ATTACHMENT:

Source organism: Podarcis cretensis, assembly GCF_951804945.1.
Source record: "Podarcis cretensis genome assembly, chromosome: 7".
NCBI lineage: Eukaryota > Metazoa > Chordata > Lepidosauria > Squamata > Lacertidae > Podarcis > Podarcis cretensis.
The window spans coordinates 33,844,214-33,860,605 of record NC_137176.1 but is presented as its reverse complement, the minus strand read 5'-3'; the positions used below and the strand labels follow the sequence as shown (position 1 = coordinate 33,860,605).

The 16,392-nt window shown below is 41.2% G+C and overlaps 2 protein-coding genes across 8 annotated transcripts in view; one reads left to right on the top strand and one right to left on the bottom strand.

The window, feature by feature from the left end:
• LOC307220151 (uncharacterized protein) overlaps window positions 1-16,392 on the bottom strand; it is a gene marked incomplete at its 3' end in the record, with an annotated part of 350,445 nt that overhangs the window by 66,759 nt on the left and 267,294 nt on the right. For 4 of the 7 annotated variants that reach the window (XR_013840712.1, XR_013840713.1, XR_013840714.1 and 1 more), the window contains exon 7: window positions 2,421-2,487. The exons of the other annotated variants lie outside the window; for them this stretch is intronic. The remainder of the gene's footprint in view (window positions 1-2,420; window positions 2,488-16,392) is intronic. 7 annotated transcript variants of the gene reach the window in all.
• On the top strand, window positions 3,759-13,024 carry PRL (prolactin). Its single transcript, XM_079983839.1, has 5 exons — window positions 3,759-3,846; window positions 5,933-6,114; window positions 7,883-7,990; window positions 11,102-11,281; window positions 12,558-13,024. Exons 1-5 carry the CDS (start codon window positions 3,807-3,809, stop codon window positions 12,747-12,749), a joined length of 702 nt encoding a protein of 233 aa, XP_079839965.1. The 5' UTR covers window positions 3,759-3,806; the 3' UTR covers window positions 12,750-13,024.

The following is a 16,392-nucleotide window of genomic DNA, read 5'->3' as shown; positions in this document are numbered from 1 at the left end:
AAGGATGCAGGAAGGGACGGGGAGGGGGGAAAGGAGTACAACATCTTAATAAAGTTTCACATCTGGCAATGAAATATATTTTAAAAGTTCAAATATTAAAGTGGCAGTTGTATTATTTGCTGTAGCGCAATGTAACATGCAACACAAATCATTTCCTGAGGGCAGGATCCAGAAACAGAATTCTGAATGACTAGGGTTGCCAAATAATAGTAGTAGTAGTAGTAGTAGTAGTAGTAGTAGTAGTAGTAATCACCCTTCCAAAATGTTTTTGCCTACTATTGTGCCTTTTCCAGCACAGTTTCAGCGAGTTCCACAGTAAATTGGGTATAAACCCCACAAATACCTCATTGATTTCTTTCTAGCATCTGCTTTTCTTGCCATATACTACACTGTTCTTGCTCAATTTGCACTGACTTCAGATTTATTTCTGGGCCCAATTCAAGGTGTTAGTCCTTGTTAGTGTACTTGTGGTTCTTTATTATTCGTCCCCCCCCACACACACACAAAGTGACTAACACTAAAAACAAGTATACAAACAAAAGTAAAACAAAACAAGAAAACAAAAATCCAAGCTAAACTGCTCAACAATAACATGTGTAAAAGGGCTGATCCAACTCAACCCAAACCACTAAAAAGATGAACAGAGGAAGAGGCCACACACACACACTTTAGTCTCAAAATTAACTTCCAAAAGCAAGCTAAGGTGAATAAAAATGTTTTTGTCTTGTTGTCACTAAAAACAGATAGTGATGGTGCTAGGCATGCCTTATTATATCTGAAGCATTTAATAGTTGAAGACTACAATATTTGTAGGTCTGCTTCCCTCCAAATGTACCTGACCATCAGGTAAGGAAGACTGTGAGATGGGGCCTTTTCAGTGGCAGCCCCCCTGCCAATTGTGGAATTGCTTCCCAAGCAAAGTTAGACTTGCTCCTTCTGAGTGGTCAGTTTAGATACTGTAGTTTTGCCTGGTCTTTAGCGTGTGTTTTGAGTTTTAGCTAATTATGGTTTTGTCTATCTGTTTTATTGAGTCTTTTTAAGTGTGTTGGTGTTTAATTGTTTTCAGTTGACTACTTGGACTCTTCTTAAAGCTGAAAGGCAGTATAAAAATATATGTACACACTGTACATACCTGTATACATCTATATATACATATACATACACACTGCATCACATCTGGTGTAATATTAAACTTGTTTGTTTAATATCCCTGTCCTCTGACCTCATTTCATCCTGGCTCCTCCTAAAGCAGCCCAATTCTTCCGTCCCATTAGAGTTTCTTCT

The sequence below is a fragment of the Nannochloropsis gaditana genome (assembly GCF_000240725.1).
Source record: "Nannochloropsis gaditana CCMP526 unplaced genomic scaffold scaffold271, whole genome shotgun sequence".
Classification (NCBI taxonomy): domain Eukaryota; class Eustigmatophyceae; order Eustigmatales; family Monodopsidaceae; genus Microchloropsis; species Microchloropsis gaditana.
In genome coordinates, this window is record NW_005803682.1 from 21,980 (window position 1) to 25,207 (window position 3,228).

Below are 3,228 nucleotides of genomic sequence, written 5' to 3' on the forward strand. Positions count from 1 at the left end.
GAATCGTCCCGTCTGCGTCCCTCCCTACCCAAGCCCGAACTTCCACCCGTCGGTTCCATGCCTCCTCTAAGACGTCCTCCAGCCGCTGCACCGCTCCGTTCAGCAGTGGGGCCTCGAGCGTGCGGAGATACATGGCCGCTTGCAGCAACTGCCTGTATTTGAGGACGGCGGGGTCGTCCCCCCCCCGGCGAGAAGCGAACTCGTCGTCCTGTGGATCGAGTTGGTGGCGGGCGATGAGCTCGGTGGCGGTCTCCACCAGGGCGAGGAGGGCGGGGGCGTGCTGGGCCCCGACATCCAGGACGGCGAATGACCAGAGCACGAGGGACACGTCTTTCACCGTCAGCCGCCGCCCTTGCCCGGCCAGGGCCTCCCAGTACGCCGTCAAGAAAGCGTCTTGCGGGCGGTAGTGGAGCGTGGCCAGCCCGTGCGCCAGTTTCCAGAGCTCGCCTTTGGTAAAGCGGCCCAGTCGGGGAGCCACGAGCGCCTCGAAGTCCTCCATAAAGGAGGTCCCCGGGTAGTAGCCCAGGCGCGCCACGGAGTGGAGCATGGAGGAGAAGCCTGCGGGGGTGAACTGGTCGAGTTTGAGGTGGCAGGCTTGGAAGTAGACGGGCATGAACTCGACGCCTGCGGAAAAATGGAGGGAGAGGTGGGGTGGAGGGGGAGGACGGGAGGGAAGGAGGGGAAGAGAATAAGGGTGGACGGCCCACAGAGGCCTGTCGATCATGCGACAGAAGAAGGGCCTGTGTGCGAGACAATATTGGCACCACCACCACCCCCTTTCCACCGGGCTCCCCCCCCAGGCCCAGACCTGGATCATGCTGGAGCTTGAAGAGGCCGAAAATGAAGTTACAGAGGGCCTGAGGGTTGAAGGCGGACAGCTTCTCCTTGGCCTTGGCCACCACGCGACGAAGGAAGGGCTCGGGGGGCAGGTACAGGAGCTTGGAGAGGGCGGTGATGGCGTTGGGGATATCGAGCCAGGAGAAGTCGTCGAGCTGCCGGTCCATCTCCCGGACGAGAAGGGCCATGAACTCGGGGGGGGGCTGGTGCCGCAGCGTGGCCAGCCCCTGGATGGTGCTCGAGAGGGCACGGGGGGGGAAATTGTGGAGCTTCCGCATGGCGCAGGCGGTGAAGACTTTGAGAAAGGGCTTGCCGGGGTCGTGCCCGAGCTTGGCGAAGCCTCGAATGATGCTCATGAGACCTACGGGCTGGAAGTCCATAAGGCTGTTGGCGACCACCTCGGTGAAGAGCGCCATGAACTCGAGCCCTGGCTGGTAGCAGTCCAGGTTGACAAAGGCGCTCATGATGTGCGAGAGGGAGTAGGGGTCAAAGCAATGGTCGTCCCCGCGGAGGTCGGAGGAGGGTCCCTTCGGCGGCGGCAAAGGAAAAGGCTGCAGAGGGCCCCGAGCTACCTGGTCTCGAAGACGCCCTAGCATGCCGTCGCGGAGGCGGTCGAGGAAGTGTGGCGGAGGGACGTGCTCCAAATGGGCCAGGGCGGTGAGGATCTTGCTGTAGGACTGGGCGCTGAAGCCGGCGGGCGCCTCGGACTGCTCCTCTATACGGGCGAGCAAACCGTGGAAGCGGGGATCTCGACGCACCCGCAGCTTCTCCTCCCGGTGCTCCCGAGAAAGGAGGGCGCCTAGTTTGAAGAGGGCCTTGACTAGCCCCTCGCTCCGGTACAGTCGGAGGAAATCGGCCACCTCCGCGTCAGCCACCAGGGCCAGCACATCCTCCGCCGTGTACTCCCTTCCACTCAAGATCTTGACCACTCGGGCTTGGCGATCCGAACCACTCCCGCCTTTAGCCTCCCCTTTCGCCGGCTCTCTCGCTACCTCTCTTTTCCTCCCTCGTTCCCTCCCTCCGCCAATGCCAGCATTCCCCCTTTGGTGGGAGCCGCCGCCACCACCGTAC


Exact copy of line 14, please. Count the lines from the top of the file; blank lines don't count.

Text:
In genome coordinates, this window is record NW_005803682.1 from 21,980 (window position 1) to 25,207 (window position 3,228).